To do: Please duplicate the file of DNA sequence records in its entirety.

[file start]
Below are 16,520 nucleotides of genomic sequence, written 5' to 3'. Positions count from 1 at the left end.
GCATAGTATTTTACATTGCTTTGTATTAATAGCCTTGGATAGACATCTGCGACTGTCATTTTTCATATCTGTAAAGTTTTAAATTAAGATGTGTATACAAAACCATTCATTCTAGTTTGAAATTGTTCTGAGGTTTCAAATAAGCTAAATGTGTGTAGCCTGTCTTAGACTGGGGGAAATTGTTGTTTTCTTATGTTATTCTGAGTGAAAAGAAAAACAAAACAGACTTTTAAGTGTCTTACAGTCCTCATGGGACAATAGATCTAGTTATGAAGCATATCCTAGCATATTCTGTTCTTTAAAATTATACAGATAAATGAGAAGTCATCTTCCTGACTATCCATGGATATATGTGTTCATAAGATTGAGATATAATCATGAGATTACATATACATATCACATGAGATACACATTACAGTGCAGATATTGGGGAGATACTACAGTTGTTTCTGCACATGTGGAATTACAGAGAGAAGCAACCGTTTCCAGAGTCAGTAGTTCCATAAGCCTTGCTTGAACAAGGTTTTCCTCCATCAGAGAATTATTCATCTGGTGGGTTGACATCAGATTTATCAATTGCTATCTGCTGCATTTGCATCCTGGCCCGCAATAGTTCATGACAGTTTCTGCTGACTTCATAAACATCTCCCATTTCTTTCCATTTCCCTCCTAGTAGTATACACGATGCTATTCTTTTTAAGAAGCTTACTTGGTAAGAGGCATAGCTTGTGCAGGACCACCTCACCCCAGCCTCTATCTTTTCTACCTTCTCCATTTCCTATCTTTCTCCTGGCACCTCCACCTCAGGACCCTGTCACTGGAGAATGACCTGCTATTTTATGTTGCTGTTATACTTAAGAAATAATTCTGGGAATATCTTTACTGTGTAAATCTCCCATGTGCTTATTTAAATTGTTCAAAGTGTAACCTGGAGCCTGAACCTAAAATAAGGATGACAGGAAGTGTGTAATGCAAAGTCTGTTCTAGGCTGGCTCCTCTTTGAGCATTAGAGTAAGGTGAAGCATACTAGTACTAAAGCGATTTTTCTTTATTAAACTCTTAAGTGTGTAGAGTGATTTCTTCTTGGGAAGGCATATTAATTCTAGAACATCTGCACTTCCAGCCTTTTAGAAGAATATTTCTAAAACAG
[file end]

Below are 16,520 nucleotides of genomic sequence, written 5' to 3'. Positions count from 1 at the left end.
GCATAGTATTTTACATTGCTTTGTATTAATAGCCTTGGATAGACATCTGCGACTGTCATTTTTCATATCTGTAAAGTTTTAAATTAAGATGTGTATACAAAACCATTCATTCTAGTTTGAAATTGTTCTGAGGTTTCAAATAAGCTAAATGTGTGTAGCCTGTCTTAGACTGGGGGAAATTGTTGTTTTCTTATGTTATTCTGAGTGAAAAGAAAAACAAAACAGACTTTTAAGTGTCTTACAGTCCTCATGGGACAATAGATCTAGTTATGAAGCATATCCTAGCATATTCTGTTCTTTAAAATTATACAGATAAATGAGAAGTCATCTTCCTGACTATCCATGGATATATGTGTTCATAAGATTGAGATATAATCATGAGATTACATATACATATCACATGAGATACACATTACAGTGCAGATATTGGGGAGATACTACAGTTGTTTCTGCACATGTGGAATTACAGAGAGAAGCAACCGTTTCCAGAGTCAGTAGTTCCATAAGCCTTGCTTGAACAAGGTTTTCCTCCATCAGAGAATTATTCATCTGGTGGGTTGACATCAGATTTATCAATTGCTATCTGCTGCATTTGCATCCTGGCCCGCAATAGTTCATGACAGTTTCTGCTGACTTCATAAACATCTCCCATTTCTTTCCATTTCCCTCCTAGTAGTATACACGATGCTATTCTTTTTAAGAAGCTTACTTGGTAAGAGGCATAGCTTGTGCAGGACCACCTCACCCCAGCCTCTATCTTTTCTACCTTCTCCATTTCCTATCTTTCTCCTGGCACCTCCACCTCAGGACCCTGTCACTGGAGAATGACCTGCTATTTTATGTTGCTGTTATACTTAAGAAATAATTCTGGGAATATCTTTACTGTGTAAATCTCCCATGTGCTTATTTAAATTGTTCAAAGTGTAACCTGGAGCCTGAACCTAAAATAAGGATGACAGGAAGTGTGTAATGCAAAGTCTGTTCTAGGCTGGCTCCTCTTTGAGCATTAGAGTAAGGTGAAGCATACTAGTACTAAAGCGATTTTTCTTTATTAAACTCTTAAGTGTGTAGAGTGATTTCTTCTTGGGAAGGCATATTAATTCTAGAACATCTGCACTTCCAGCCTTTTAGAAGAATATTTCTAAAACAG